Also, URI will look at restructuring the academic calendar by, for example, offering courses in seven-week blocks, with classes meeting more frequently, rather than stretching classes out over 14-week blocks. That way, students would go to fewer classes and come into contact with fewer people each day, he said.
On one hand, the pandemic has made URI better at offering online courses, Dooley said. But at the same time, the experience has underscored the value of a living in a campus community, working with professors and fellow students on projects and internships, and interacting with people with different viewpoints, he said.
Dooley said URI is thinking of adding a public health crisis management program. And the university is thinking of offering online programs for the 100,000 or so Rhode Islanders who have some college credits but no degree — people who will need new skills amid the economic upheaval.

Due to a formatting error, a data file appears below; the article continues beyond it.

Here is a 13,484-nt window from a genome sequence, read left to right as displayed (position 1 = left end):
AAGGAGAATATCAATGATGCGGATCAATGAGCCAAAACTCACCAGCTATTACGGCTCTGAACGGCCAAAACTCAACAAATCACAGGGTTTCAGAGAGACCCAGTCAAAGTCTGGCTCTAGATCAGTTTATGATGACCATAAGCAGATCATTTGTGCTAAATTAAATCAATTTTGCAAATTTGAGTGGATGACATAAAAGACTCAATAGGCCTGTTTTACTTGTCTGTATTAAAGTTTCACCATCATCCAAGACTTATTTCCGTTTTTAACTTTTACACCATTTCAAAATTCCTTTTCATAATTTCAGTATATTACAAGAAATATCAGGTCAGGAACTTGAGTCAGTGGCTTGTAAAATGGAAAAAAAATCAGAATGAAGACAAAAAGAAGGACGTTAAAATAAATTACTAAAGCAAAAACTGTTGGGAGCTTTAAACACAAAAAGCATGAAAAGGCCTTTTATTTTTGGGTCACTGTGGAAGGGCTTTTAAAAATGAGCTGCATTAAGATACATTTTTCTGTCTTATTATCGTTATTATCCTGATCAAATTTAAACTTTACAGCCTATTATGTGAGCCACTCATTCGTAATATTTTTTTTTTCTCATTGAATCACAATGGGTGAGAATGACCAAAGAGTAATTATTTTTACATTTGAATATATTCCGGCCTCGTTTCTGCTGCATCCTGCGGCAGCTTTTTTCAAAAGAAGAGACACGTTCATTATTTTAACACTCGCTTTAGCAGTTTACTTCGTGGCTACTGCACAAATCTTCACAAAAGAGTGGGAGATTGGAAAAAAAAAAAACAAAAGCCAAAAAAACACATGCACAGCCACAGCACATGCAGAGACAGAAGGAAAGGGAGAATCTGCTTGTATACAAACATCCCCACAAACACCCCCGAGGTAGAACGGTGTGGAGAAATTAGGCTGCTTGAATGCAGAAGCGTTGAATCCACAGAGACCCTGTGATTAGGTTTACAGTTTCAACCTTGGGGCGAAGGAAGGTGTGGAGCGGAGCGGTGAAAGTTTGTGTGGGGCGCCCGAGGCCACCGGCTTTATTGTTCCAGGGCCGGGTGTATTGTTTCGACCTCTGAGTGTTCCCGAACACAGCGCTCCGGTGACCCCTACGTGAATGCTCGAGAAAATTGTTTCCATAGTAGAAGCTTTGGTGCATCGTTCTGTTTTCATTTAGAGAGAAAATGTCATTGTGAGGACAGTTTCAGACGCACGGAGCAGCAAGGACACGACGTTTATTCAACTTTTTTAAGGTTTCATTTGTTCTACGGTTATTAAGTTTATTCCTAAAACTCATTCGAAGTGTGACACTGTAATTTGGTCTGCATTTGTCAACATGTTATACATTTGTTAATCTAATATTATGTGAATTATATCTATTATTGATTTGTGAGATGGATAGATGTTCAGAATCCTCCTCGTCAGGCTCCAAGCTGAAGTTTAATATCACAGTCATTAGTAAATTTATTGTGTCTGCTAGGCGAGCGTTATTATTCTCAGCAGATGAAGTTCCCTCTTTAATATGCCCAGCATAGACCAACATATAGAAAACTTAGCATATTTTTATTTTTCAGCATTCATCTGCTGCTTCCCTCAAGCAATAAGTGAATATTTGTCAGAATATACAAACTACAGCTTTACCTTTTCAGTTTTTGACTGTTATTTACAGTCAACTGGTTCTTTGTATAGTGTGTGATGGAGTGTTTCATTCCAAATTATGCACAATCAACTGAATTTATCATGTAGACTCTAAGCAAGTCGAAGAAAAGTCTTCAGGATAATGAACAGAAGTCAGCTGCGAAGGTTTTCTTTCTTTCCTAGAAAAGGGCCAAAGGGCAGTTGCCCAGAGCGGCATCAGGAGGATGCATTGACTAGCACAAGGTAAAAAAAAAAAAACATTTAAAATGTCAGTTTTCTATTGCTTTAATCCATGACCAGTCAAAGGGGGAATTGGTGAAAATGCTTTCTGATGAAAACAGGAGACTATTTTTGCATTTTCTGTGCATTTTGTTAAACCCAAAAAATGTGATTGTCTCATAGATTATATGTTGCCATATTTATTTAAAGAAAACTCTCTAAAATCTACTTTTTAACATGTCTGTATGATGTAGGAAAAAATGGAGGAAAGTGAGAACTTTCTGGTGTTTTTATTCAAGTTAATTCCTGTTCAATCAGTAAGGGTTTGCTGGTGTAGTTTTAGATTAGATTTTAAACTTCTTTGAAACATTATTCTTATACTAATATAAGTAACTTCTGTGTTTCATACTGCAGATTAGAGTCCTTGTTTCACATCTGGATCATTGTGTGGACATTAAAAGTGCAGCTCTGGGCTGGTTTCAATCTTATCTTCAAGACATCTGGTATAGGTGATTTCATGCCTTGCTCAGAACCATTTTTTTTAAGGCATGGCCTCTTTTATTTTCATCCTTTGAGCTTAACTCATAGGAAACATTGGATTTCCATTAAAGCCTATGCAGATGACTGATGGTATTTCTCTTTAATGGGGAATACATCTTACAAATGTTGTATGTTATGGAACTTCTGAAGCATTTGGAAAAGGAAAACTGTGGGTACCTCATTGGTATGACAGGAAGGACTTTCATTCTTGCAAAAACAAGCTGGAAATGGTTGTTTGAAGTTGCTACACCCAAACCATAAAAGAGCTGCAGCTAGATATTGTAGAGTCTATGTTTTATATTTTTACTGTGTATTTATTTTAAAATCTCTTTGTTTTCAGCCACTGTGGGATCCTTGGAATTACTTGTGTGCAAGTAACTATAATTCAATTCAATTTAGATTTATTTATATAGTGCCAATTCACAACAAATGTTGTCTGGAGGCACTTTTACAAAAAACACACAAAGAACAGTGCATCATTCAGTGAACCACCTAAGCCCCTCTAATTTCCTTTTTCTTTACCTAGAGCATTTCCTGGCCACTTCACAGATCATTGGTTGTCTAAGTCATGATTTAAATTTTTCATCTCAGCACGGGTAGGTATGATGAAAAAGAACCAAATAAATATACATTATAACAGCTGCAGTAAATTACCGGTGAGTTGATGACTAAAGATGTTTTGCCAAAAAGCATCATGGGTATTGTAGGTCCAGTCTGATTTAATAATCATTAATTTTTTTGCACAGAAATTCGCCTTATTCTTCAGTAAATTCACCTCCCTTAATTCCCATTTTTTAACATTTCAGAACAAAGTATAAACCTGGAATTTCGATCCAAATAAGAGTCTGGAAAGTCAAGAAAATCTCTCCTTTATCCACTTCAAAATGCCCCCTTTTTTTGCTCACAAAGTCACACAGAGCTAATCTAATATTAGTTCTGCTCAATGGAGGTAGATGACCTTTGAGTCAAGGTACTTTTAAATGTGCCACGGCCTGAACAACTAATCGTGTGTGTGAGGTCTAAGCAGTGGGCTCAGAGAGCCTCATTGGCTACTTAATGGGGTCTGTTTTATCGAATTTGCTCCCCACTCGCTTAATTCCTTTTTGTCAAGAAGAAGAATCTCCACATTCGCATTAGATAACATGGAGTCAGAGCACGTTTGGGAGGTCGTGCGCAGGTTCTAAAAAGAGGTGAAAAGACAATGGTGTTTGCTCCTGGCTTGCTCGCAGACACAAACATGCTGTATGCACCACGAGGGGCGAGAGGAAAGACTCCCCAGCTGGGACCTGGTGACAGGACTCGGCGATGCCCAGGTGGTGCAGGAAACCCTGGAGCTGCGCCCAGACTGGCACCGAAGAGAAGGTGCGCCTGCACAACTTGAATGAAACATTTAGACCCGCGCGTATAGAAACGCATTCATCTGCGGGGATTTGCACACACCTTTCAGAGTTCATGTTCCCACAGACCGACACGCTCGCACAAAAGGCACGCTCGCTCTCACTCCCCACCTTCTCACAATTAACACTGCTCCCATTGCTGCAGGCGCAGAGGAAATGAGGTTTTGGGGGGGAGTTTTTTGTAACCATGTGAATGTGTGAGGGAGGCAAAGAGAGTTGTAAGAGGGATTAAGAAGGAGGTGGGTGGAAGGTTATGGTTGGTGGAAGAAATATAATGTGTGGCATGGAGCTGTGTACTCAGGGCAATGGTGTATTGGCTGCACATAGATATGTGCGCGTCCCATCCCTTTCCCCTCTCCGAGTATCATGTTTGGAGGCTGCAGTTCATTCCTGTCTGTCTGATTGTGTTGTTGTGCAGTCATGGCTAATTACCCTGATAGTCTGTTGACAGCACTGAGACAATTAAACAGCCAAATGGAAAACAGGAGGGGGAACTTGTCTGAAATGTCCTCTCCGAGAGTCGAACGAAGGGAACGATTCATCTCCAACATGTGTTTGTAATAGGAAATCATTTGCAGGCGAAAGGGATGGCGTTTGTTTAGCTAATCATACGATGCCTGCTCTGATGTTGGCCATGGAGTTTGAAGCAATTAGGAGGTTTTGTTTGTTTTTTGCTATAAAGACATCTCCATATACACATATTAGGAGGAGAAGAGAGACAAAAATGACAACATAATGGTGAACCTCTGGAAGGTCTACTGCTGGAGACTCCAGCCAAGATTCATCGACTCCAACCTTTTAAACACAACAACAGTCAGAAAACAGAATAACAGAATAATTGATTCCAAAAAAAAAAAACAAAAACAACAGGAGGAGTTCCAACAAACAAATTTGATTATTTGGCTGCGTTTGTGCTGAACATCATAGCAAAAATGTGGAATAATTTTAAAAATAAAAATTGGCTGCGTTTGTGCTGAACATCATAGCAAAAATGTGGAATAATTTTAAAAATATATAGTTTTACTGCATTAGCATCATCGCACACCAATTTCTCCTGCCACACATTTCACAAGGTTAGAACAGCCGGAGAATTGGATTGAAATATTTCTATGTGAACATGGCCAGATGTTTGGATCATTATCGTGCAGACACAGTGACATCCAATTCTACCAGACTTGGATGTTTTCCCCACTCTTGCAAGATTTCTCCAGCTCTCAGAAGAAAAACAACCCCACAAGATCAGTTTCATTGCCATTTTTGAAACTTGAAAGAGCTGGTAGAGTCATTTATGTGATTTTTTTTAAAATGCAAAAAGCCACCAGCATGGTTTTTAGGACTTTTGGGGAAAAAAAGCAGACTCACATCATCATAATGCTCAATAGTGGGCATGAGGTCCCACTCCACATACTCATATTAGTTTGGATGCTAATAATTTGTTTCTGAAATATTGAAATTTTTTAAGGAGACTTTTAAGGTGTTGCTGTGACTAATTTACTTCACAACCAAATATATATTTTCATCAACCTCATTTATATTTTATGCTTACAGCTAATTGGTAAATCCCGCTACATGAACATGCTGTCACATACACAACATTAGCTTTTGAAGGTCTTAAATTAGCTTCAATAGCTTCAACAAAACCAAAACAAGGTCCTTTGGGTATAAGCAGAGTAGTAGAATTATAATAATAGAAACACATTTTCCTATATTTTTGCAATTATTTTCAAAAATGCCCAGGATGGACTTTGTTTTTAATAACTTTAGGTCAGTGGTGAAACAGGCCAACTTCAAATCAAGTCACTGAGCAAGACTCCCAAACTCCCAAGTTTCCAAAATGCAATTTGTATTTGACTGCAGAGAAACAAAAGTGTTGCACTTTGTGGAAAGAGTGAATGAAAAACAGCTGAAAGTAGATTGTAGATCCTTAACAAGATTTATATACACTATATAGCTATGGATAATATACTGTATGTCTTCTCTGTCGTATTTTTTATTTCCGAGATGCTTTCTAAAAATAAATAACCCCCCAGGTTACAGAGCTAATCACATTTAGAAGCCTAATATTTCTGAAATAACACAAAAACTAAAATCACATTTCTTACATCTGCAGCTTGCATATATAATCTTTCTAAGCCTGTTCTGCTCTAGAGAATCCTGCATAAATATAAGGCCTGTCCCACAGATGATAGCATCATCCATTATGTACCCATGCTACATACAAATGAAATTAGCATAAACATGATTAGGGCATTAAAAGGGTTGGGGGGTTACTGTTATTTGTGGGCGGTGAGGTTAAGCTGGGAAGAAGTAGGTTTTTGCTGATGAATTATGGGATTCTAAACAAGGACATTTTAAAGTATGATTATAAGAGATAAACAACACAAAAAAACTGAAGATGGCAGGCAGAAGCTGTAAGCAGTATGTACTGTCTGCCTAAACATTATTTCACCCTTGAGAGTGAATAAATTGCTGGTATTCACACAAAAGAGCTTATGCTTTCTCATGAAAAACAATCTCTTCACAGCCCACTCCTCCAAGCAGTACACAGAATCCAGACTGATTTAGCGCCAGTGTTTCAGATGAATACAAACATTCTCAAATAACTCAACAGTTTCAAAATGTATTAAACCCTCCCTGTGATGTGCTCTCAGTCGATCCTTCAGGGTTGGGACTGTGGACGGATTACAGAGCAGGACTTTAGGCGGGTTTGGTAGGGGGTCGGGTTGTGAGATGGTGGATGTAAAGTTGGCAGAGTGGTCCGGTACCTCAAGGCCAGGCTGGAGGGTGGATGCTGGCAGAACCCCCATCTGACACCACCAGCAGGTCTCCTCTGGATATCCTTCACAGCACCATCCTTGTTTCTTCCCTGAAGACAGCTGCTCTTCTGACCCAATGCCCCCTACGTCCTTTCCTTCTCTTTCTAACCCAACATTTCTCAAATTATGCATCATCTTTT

Meanwhile, Dooley said he is looking forward to holding an in-person graduation ceremony for the Class of 2020. Last weekend, graduates watched online speeches by him and Governor Gina M. Raimondo. But he said URI also hopes to hold an in-person ceremony — perhaps in the fall, depending on the pandemic’s progress.
“The joy, the enthusiasm, the excitement,” he said. “You can’t replicate that with a virtual ceremony because it’s so much about a shared community and excitement about the future.”
Looking to the future, Dooley said his advice to URI’s next president is simple: “Stay the course. Keep the emphasis on student success and a student-centered research university.”